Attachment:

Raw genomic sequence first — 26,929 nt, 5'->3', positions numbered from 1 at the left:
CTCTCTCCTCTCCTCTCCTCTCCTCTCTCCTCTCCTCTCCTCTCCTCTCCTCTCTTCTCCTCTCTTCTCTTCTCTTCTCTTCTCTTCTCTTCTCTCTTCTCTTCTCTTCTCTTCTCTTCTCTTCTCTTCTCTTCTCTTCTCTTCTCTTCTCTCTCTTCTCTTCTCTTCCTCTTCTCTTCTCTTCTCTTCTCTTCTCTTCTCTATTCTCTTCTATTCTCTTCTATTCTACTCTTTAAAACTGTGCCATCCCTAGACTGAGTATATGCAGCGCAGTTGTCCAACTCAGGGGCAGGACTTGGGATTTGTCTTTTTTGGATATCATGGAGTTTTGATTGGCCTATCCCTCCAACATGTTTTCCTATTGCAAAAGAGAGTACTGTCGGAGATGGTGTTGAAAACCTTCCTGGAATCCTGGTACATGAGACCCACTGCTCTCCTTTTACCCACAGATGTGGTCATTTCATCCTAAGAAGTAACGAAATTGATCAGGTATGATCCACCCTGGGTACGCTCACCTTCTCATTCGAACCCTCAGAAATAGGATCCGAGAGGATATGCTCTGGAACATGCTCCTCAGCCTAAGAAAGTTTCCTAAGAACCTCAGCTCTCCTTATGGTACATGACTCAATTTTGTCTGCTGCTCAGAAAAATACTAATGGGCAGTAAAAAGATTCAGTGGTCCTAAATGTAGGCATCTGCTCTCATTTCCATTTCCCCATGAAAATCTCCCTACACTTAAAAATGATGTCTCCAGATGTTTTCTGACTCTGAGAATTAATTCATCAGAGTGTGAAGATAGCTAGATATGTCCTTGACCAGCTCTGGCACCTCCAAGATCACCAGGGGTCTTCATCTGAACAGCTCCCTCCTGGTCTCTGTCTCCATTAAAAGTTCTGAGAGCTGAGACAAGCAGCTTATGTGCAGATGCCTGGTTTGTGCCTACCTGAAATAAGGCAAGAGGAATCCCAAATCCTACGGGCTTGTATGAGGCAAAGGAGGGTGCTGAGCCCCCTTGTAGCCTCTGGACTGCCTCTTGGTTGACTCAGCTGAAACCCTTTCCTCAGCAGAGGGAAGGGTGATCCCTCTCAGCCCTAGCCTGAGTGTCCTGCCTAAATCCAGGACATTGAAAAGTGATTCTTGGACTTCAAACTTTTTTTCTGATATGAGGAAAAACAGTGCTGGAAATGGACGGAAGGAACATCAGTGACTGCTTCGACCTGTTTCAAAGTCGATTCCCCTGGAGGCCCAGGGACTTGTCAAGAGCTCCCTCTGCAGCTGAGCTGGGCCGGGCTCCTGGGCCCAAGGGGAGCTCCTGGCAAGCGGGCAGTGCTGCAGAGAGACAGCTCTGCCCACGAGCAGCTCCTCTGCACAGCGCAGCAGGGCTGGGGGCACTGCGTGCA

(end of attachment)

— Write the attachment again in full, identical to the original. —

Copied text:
Raw genomic sequence first — 26,929 nt, 5'->3', positions numbered from 1 at the left:
CTCTCTCCTCTCCTCTCCTCTCCTCTCTCCTCTCCTCTCCTCTCCTCTCCTCTCTTCTCCTCTCTTCTCTTCTCTTCTCTTCTCTTCTCTTCTCTCTTCTCTTCTCTTCTCTTCTCTTCTCTTCTCTTCTCTTCTCTTCTCTTCTCTTCTCTCTCTTCTCTTCTCTTCCTCTTCTCTTCTCTTCTCTTCTCTTCTCTTCTCTATTCTCTTCTATTCTCTTCTATTCTACTCTTTAAAACTGTGCCATCCCTAGACTGAGTATATGCAGCGCAGTTGTCCAACTCAGGGGCAGGACTTGGGATTTGTCTTTTTTGGATATCATGGAGTTTTGATTGGCCTATCCCTCCAACATGTTTTCCTATTGCAAAAGAGAGTACTGTCGGAGATGGTGTTGAAAACCTTCCTGGAATCCTGGTACATGAGACCCACTGCTCTCCTTTTACCCACAGATGTGGTCATTTCATCCTAAGAAGTAACGAAATTGATCAGGTATGATCCACCCTGGGTACGCTCACCTTCTCATTCGAACCCTCAGAAATAGGATCCGAGAGGATATGCTCTGGAACATGCTCCTCAGCCTAAGAAAGTTTCCTAAGAACCTCAGCTCTCCTTATGGTACATGACTCAATTTTGTCTGCTGCTCAGAAAAATACTAATGGGCAGTAAAAAGATTCAGTGGTCCTAAATGTAGGCATCTGCTCTCATTTCCATTTCCCCATGAAAATCTCCCTACACTTAAAAATGATGTCTCCAGATGTTTTCTGACTCTGAGAATTAATTCATCAGAGTGTGAAGATAGCTAGATATGTCCTTGACCAGCTCTGGCACCTCCAAGATCACCAGGGGTCTTCATCTGAACAGCTCCCTCCTGGTCTCTGTCTCCATTAAAAGTTCTGAGAGCTGAGACAAGCAGCTTATGTGCAGATGCCTGGTTTGTGCCTACCTGAAATAAGGCAAGAGGAATCCCAAATCCTACGGGCTTGTATGAGGCAAAGGAGGGTGCTGAGCCCCCTTGTAGCCTCTGGACTGCCTCTTGGTTGACTCAGCTGAAACCCTTTCCTCAGCAGAGGGAAGGGTGATCCCTCTCAGCCCTAGCCTGAGTGTCCTGCCTAAATCCAGGACATTGAAAAGTGATTCTTGGACTTCAAACTTTTTTTCTGATATGAGGAAAAACAGTGCTGGAAATGGACGGAAGGAACATCAGTGACTGCTTCGACCTGTTTCAAAGTCGATTCCCCTGGAGGCCCAGGGACTTGTCAAGAGCTCCCTCTGCAGCTGAGCTGGGCCGGGCTCCTGGGCCCAAGGGGAGCTCCTGGCAAGCGGGCAGTGCTGCAGAGAGACAGCTCTGCCCACGAGCAGCTCCTCTGCACAGCGCAGCAGGGCTGGGGGCACTGCGTGCA